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People v. Oliver

OPINION FILED MARCH 21, 1986.

THE PEOPLE OF THE STATE OF ILLINOIS, PLAINTIFF-APPELLEE,

v.

SHELTON L. OLIVER, DEFENDANT-APPELLANT.



Appeal from the Circuit Court of Jefferson County; the Hon. David Underwood, Judge, presiding.

JUSTICE HARRISON DELIVERED THE OPINION OF THE COURT:

Defendant, Shelton L. Oliver, was convicted after a jury trial in the circuit court of Jefferson County of felony theft. He was sentenced to four years' imprisonment. On appeal he contends (1) the court erred in failing to give the jury the second paragraph of Illinois Pattern Jury Instruction (IPI), Criminal, No. 3.02 (2d ed. 1981), regarding circumstantial evidence, and (2) that he should receive credit toward the $20 fine he was ordered to pay to the Violent Crime Victims Assistance Fund for days he spent in jail prior to trial. We reverse and remand.

The owner of a car dealership in Mount Vernon, Obbie Atkinson, testified that defendant and another man were on his lot on July 19, 1984, moving from one car to the next without spending much time examining any particular vehicle. Atkinson talked briefly with the men, then they left. The next day, July 20, Atkinson discovered a 1980 Chevrolet pickup truck was missing. He stated it was worth $5,000.

Michael Foster pleaded guilty to stealing the truck. He testified at defendant's trial that defendant had nothing to do with the theft. Foster stated that he and defendant had been on Atkinson's lot either on July 18 or July 19. Foster testified that at that time he had no intention of stealing a vehicle. However, he returned to the dealership around midnight on the night of July 19, and began working to remove the ignition of the pickup truck. Foster removed it, took it home and modified it so it would start the truck without a key, then went back to the car lot and put the ignition back into the truck. He then stole the vehicle.

Around 2 or 3 p.m. on July 21, Foster left Mount Vernon driving the pickup and headed north. He said there was no one with him when he left town, but that he saw defendant hitchhiking about two miles north of Mount Vernon. He knew defendant because he worked with him on the night shift at Martin's IGA. He told defendant the truck had been borrowed from a friend. Foster further testified they were stopped in Kankakee around 2 a.m. on July 22 for driving without taillights. Foster and defendant were arrested when police learned the truck was stolen.

Trooper Frank Arceneaux of the Illinois State Police was the officer who stopped the truck and discovered it had been stolen. He testified the ignition was on the front seat of the truck between the two men instead of in the dashboard where it belonged. He also found a screwdriver on the seat. Arceneaux stated that after the arrest, Foster said defendant had not been involved in the theft of the truck. Foster had told him he had picked up defendant at defendant's house because they planned to travel to California then on to Hawaii in the hope of getting new jobs. Arceneaux said that defendant had told him that he was hitchhiking when Foster picked him up. Defendant also told the trooper he was not involved in the theft of the truck. Trooper Arceneaux further testified that defendant had said he worked the night shift at an IGA store making donuts, but stated he did not know Foster. Trooper Robert Cluver confirmed much of the testimony of Trooper Arceneaux.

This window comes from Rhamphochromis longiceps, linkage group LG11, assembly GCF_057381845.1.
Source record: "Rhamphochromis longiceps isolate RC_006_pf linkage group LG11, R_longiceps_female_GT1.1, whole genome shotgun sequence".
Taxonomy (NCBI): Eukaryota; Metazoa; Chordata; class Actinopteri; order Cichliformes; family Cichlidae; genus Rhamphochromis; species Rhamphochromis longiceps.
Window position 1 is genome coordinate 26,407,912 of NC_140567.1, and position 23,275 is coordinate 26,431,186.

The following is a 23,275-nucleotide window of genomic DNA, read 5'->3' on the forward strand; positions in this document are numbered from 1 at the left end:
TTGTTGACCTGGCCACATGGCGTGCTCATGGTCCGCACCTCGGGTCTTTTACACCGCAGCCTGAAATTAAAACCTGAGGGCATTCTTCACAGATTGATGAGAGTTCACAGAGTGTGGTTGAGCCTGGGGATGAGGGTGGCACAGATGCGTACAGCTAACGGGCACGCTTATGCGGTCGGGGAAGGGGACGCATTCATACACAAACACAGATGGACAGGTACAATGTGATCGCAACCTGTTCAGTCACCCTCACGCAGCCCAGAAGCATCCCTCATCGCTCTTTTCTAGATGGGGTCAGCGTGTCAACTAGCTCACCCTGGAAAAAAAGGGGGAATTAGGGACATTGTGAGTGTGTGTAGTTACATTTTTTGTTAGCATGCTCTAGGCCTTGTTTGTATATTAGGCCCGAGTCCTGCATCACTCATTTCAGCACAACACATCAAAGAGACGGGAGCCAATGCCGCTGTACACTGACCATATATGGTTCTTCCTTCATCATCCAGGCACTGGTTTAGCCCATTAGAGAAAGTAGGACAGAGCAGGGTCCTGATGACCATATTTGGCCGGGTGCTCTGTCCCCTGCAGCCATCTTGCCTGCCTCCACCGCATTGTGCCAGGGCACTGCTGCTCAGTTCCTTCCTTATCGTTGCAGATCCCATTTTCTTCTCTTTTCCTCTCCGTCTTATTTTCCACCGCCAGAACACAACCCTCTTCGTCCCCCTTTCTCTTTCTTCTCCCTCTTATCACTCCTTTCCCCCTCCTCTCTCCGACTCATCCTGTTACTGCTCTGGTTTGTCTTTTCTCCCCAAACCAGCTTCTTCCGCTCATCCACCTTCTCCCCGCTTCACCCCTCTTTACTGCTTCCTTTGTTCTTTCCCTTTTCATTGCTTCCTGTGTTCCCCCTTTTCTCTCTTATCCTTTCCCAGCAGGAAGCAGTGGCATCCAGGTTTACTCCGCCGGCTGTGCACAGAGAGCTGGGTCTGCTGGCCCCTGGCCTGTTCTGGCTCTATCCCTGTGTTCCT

Rosemary Catz, the manager of Martin's Foods, testified that Foster and defendant knew each other because they worked together on the night shift three nights a week. On July 21, Foster told Catz he and defendant were quitting work. Catz did not talk directly to defendant about his plans to quit.

Defendant testified on his own behalf, and stated he had gone with Foster to Atkinson's car dealership to look at cars for Foster. But defendant denied any involvement in or knowledge of the theft. He stated he was hitchhiking to Chicago when Foster stopped to give him a ride. He admitted he knew Foster because he worked with him. Defendant explained that he had not told the troopers he did not know Foster, but rather that he did not know him well. He admitted seeing the ignition for the truck was broken, but testified that Foster told him the person from who he had borrowed the truck had a new one ordered. He also said he knew what Foster's own car looked like. Defendant further testified that Foster wanted defendant to go with him to Hawaii to get new jobs.

Defendant also called Foster as a witness, with Foster stating that the ignition switch was still in the dashboard when the police stopped him and was not on the seat.

Also testifying for defendant was his mother, Sandra Oliver. She said defendant had been home all day on July 19 and 20 but left home on July 21 to go to Chicago to visit his uncle. She said her son left on foot.

• 1 Defendant first claims the court erred when it did not give the jury the second paragraph of IPI Criminal 2d No. 3.02. The court did give the jury the first paragraph of this instruction, which states:

"Circumstantial evidence is the proof of facts or circumstances which give rise to a reasonable inference of other facts which tend to show the guilt or innocence of a defendant. Circumstantial evidence should be considered by you together with all the other evidence in the case in arriving at your verdict."

The court refused defendant's request to give the jury the second paragraph of IPI Criminal 2d No. 3.02, which states:

"You should not find the defendant guilty unless the facts or circumstances proved exclude every ...


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